I was also totally in love with the banter between the characters, especially when they were quoting Austen back and forth.

And Jenner creates her own memorable characterization.   We get a glimpse into Frances through her love of books:

Something about her favourite books gave her tremendous comfort, and even a strange feeling of control, although she could not quite put her finger on why.  She just knew that she did not want to invest her time trying to figure out a new world, whom to like and whom to trust in it, and how to bear the author’s choices for tragedy and closure—or lack thereof.  (Location 952)

There is a bit of romantic air in the novel, but I would not characterize it as a “romance novel.” Although there are some happy endings, getting there requires the characters to cope with some terrible life experiences.

If I had any criticism of this work, it was that I could not hear the characters with a British accent and sometimes I thought the syntax and speech did not mirror post-WWII proper Queen’s English. That is a minor flaw and is not too distracting.

I also now own the complete works of Jane Austen. It’s going to the top of my to-read stack.  Thank you Ms. Jenner for introducing me to the classics.


The Food:

If one did not know that this novel was set in England, I think the assumption could be taken just from the food (and drink) listed below.

  • toast and tea
  • champagne
  • iced tea
  • “courgettes and wax beans and beats to pe pickled and preserved for the winter ahead” (location 503)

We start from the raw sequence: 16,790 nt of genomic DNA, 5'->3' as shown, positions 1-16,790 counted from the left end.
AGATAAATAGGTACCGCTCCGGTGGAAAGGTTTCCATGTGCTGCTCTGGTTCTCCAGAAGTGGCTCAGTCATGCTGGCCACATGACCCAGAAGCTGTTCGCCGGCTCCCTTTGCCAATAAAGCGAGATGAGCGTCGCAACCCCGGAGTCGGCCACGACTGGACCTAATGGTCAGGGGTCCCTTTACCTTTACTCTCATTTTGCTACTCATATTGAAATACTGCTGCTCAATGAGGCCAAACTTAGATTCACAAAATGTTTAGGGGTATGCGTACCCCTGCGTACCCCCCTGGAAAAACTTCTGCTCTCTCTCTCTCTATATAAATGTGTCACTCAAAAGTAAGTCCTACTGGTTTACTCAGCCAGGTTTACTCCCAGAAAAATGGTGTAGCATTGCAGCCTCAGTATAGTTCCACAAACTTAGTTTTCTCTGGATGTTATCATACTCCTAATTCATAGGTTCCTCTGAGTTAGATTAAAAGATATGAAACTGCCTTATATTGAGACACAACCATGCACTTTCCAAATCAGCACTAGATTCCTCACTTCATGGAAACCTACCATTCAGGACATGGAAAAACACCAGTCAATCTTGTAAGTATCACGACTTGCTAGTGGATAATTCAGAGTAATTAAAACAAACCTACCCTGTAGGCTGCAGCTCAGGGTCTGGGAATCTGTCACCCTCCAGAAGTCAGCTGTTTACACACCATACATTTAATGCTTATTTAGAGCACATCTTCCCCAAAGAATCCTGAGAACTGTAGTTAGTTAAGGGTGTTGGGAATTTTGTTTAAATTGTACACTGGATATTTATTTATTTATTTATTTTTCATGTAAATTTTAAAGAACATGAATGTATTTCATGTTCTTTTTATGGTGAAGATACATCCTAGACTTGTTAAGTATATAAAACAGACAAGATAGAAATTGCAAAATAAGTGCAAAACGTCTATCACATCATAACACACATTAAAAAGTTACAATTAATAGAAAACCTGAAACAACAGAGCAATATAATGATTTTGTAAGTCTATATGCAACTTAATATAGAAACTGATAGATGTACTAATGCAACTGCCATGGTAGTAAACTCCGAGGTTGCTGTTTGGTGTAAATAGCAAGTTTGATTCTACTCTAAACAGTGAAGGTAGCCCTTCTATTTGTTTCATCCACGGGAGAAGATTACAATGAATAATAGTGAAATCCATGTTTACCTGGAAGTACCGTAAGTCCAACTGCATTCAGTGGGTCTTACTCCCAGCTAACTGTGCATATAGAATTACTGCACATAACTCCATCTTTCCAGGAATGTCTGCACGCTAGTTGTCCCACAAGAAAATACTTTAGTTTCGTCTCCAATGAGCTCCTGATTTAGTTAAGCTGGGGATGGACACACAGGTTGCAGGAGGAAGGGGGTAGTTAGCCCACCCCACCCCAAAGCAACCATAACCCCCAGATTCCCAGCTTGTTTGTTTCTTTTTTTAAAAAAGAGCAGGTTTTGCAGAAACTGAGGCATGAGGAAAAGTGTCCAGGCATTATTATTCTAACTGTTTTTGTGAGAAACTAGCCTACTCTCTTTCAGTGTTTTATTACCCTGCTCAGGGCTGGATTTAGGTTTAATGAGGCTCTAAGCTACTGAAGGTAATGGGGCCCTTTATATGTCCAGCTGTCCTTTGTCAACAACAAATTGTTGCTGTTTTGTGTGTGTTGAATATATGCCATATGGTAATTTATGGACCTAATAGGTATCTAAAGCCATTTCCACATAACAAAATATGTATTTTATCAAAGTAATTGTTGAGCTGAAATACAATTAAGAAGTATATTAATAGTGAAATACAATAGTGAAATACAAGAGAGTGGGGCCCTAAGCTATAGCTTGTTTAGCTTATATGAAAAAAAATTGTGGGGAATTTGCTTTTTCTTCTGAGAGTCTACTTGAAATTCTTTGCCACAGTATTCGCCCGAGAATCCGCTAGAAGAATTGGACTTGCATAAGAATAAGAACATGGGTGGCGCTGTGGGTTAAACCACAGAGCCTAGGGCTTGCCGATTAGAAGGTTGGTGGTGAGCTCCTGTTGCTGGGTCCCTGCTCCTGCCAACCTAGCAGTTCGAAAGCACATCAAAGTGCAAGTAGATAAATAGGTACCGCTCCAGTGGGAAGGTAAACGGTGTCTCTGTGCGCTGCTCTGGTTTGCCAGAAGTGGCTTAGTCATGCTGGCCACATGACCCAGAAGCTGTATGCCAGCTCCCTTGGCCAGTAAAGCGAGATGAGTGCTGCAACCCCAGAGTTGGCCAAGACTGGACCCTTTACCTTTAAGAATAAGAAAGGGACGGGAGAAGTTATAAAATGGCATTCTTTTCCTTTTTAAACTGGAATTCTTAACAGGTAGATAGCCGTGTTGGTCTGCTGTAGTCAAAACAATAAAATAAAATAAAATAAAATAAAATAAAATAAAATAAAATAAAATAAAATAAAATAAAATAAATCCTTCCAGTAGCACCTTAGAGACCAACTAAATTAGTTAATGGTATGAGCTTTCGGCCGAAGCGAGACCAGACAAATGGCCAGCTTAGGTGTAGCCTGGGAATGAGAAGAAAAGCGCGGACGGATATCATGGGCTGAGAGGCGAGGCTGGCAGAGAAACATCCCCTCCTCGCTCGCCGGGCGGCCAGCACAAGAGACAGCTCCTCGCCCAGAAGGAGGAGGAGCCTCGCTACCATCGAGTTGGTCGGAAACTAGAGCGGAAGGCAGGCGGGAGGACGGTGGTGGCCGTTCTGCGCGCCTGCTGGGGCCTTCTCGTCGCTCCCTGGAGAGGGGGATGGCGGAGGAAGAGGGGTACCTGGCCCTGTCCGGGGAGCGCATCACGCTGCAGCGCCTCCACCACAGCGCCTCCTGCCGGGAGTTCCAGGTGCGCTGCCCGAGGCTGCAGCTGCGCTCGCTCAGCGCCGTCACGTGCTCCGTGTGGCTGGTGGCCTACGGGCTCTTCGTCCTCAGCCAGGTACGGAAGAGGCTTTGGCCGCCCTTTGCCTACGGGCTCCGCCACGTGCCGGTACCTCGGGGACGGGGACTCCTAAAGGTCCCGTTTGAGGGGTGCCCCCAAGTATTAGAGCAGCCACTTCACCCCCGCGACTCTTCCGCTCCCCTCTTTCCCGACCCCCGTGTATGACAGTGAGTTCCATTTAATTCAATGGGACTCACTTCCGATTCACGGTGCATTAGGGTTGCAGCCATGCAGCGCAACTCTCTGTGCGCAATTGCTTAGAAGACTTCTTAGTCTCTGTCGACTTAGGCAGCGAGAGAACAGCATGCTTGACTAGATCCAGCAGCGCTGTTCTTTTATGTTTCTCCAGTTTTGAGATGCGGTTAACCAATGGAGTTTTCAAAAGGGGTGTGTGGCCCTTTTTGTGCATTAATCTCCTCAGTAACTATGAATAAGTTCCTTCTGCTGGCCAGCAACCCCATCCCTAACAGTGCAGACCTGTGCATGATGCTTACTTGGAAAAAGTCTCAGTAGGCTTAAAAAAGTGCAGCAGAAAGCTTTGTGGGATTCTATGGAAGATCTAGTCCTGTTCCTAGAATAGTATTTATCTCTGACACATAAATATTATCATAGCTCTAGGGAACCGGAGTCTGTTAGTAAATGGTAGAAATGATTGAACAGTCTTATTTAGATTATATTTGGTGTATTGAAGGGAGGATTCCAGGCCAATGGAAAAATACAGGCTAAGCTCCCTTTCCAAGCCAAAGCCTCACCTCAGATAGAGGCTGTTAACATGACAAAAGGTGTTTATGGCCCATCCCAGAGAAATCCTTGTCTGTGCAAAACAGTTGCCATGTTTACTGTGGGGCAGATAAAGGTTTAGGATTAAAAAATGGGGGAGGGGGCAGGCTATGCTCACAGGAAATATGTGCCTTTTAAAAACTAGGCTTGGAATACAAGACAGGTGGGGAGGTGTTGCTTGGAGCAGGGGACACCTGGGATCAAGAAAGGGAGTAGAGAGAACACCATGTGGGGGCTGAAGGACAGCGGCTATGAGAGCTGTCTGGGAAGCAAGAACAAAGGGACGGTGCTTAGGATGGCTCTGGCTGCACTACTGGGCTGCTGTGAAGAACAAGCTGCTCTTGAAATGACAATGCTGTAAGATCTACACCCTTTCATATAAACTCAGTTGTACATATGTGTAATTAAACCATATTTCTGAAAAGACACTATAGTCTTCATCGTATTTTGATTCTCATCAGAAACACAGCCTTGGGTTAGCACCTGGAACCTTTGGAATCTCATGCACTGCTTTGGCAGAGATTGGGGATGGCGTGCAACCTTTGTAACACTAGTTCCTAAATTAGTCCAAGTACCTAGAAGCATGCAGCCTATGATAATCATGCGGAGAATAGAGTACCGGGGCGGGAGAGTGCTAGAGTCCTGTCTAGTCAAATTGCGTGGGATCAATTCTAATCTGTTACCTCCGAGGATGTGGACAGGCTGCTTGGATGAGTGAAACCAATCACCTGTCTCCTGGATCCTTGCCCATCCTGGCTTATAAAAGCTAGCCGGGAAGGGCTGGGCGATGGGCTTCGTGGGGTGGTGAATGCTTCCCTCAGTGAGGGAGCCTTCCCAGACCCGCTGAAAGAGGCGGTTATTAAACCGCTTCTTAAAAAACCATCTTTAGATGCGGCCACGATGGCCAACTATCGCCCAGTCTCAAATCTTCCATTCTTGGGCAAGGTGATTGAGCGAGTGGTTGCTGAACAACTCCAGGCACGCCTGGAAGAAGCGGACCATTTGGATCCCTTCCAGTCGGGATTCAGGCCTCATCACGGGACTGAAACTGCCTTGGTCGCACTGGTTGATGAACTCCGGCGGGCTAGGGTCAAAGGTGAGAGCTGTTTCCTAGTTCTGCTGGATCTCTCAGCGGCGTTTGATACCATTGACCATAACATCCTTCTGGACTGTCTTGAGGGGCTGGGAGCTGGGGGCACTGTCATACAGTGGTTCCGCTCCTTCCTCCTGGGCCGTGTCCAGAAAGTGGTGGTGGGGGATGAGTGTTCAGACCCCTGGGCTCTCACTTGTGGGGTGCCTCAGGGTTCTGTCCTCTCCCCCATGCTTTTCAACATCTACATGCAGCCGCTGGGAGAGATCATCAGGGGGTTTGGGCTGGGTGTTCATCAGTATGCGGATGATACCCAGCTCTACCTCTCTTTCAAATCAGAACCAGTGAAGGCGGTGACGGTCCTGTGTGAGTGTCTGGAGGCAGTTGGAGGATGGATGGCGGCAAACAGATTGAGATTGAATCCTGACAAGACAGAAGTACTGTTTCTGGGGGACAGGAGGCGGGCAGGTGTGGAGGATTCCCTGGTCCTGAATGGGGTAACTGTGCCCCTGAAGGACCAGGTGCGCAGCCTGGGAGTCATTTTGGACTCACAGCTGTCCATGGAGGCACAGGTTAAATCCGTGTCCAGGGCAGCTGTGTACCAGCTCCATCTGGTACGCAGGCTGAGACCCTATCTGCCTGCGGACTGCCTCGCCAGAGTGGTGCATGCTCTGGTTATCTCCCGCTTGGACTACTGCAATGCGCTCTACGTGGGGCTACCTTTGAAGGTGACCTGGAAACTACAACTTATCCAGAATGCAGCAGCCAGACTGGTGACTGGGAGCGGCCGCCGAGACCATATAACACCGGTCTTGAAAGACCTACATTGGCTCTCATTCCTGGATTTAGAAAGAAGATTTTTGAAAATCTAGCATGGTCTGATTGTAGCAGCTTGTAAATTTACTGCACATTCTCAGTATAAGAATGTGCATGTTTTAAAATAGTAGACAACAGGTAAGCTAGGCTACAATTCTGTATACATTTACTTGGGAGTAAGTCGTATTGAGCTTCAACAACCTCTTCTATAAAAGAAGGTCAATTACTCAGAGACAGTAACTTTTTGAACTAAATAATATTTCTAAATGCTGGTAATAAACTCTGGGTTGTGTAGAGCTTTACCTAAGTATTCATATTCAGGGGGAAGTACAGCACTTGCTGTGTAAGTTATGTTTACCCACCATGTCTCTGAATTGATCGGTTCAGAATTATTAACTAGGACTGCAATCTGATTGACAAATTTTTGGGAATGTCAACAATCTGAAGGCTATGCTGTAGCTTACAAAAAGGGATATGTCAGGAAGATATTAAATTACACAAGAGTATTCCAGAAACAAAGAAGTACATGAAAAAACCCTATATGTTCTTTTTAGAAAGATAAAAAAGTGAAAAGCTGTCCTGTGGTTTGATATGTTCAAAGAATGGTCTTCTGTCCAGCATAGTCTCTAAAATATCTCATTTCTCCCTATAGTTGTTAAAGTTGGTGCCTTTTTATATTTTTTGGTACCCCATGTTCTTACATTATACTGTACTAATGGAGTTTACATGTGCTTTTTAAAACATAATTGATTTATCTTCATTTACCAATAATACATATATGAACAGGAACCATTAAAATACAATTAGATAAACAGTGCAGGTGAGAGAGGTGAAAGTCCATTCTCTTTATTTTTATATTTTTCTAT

• tea and sugar buns
  • “hot buns on their knees as their hands cradled warming mugs of milk black tea” (loc. 550)
  • apples and squash
  • Scotch
  • Piper-Heidsieck
  • lemon
  • gin and tonic
  • strong cup of coffee
  • bread and butter
  • roasted chestnuts and mulled wine
  • “sugar plums and rum balls and warm mince pies….bottles of claret and champagne….mulled wine steeped with cinnamon sticks, cloves and nutmeg” (loc 1787)
  • oranges
  • “two different kinds of cakes on display:  walnut, and Victorian sponge filled with preserves made with strawberries from the walled garden and honey from the estate’s own apiary” (loc 2065-66)
  • whiskey
  • tea with both milk and sugar
  • “two tiny glasses of sherry” (loc 3244)

The mulled wine would have been fun, but it’s not the holidays.  I also was not going to try to master a Victorian sponge.  (I have been totally intimidated by this dessert since watching The Great British Baking Show.)  I went to the Jane Austen Centre for recipe ideas and found my inspiration there.     (The center is locted in Bath, not the Chawton setting of the novel.)

Miss Bates’ Baked Apples


Miss Bates’ Baked Apples

Inpsired by Miss Bates Baked Apples and based on Baked Apples with Wine

“There is nothing she likes so well as these baked apples, and they are extremely wholesome, for I took the opportunity the other day of asking Mr Perry…” Miss Bates rattling on in Emma


  • 2 baking apples (like Honeycrisp)
  • 4 T. brown sugar
  • 1/2 t. cinnamon  (I used Indonesian Korintje Cinnamon.*)
  • pinch of ground cloves
  • 1/4 c. dried cherries
  • 1/2 T. butter
  • 1/2 c. red wine


  1. Preheat oven to 375°F. Wash apples. Remove cores.
  2. In a small bowl, combine the brown sugar, cinnamon, ground cloves, and dried cherries.  Place apples in a small baking pan and pack the sugar mixture in to the apples.  Divide butter and top each apple with a pat.
  3. Add wine to the baking pan. Bake 30-40 minutes, until tender, but not mushy.   Baste apples with pan juices a couple of times during baking.   Remove from the oven.
  4. Serve warm with whipped cream or vanilla bean ice cream.

Yield: 2

This is an easy dessert and I love the flavors of the stuffing.